Map of Change in Saturated Thickness (in feet ) Map of Change in Saturated Thickness (as a percent)
Discussion: Two maps are presented: the first map shows differences in feet between the Predevelopment and the Current saturated thickness estimates for the High Plains aquifer at the center of every legal section (approximately every square mile). The second map shows the changes as a percentage of the predevelopment value. Because both predevelopment and current values are required to calculate change, these maps have missing data zones where either of the components are currently lacking. The absence of data does not mean either the absence of water or the absence of change -- simply that we do not have a satisfactory basis for making the calculation.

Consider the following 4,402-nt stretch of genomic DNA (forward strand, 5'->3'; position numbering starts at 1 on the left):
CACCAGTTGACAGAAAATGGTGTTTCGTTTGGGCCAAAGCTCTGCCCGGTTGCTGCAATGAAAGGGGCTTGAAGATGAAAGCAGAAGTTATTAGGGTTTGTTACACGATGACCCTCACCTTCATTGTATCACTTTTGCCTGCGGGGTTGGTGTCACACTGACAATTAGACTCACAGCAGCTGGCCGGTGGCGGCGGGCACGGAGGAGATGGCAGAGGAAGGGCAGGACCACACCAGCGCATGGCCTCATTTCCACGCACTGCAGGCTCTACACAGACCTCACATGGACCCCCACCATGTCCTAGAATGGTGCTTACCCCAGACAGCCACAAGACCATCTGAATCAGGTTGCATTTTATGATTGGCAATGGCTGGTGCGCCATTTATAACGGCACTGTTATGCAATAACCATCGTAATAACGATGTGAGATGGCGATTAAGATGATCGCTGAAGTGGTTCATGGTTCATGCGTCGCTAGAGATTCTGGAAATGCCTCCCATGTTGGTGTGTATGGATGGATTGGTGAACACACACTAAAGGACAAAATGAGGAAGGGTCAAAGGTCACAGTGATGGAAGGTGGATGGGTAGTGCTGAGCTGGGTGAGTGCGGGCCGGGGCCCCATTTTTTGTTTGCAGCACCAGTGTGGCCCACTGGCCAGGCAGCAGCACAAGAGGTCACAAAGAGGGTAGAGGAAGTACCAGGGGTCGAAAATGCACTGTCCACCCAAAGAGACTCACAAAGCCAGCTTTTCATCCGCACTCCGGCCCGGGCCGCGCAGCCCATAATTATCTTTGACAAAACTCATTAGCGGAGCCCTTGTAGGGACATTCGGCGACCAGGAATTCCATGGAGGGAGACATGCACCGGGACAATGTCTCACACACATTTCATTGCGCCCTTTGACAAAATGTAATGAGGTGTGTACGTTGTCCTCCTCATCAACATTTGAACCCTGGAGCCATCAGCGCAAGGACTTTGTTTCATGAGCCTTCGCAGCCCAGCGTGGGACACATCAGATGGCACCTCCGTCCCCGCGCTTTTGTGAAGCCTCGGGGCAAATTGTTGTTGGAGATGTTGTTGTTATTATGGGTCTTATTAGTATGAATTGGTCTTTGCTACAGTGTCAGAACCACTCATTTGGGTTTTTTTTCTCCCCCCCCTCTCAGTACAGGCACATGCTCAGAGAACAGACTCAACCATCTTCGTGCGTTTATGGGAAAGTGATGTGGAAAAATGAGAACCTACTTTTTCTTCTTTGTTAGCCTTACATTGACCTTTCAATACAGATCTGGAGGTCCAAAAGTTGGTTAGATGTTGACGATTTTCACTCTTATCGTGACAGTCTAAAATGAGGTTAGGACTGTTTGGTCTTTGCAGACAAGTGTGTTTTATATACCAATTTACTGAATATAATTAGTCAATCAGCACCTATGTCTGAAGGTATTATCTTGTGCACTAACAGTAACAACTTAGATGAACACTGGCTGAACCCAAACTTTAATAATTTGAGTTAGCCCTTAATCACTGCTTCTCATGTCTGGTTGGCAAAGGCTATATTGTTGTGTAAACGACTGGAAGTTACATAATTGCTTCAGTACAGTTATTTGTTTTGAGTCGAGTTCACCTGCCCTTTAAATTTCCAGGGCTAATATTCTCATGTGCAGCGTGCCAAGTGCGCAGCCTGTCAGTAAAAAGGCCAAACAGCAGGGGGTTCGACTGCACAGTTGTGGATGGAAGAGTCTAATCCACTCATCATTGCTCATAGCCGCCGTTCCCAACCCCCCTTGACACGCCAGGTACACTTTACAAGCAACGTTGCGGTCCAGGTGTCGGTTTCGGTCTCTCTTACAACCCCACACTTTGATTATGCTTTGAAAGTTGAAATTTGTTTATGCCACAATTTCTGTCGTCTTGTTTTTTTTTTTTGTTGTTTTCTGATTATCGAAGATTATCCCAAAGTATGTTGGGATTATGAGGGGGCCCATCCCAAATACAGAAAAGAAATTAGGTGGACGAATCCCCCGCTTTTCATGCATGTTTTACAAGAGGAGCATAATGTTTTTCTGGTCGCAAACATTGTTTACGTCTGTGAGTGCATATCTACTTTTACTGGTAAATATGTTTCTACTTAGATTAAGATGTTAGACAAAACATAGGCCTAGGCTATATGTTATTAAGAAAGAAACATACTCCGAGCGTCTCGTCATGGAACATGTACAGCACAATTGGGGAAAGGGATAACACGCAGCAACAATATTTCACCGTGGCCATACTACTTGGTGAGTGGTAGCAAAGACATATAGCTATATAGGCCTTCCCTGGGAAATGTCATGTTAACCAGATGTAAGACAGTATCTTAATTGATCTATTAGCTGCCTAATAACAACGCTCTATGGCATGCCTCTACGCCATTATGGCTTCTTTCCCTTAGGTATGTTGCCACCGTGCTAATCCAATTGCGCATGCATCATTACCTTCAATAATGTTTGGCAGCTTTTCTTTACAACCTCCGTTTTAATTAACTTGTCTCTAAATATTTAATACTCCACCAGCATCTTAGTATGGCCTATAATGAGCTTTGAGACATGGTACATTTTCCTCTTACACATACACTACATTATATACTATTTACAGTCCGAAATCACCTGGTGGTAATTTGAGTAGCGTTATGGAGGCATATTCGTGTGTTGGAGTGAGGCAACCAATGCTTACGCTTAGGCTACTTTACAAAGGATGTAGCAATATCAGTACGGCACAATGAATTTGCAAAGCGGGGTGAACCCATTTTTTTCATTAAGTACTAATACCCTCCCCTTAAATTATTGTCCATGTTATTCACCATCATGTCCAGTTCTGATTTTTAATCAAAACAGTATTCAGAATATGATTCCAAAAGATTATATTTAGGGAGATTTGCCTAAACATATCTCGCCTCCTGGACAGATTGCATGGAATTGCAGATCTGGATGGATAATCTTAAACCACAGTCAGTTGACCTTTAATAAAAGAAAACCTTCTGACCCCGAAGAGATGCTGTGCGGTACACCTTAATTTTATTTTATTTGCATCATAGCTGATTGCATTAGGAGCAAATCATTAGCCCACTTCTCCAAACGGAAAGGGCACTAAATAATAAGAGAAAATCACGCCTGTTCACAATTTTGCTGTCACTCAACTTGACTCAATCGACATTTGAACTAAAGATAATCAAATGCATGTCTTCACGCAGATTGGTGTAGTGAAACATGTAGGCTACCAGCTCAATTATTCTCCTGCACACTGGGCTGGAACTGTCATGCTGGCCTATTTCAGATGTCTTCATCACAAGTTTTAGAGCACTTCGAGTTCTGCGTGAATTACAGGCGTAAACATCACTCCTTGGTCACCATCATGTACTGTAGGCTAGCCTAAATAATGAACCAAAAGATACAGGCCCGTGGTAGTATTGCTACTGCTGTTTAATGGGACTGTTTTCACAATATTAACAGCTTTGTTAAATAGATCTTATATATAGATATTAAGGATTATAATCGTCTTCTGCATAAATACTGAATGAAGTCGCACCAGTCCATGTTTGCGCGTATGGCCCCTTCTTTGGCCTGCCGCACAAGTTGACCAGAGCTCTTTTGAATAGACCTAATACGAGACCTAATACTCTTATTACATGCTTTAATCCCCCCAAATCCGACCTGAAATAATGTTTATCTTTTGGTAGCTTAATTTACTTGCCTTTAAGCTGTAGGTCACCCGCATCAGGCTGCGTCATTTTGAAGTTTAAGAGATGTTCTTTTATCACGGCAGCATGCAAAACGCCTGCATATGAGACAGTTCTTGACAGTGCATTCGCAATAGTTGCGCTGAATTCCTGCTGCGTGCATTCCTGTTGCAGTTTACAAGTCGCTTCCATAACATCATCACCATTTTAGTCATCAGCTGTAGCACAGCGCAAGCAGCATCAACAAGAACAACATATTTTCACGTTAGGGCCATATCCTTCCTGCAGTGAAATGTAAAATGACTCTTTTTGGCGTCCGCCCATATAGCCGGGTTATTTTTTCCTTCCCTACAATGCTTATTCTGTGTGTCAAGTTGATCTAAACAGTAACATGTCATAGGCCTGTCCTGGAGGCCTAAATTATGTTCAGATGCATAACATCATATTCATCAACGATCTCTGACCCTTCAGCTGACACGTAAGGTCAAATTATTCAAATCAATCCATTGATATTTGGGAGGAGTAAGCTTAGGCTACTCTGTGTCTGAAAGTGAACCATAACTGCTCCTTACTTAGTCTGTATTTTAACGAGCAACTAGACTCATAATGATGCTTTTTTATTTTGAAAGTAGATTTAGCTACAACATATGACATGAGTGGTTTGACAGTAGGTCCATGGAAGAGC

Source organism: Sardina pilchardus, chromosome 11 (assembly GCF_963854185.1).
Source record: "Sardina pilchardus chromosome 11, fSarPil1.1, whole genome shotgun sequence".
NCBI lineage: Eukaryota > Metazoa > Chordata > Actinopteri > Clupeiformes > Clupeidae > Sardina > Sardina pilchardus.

The classification ranges portray the range of values and the probable magnitude of their significance (see Qualifications section). The results are grouped to indicate regional average values, and cannot be used to make site-specific determinations about changes in the groundwater resource. Because of measurement uncertainties (see drawdown appendix) and natural variations in saturated thickness (see saturated thickness appendix), long-term increases or decreases of a few feet are within the envelope of uncertainty, and should not be treated as significantly different from zero. Although the total area showing an increase in saturated thickness is visually impressive, almost all of these areas are either marginal fringe areas of less than 50 feet of saturated thickness, in the lowest category of Authorized Quantity, in regions of poor Water Quality, or some combination. The increases therefore represent more or less natural variations in unstressed portions of the aquifer, and in most areas do not reflect an actual increase in water available for use under current conditions.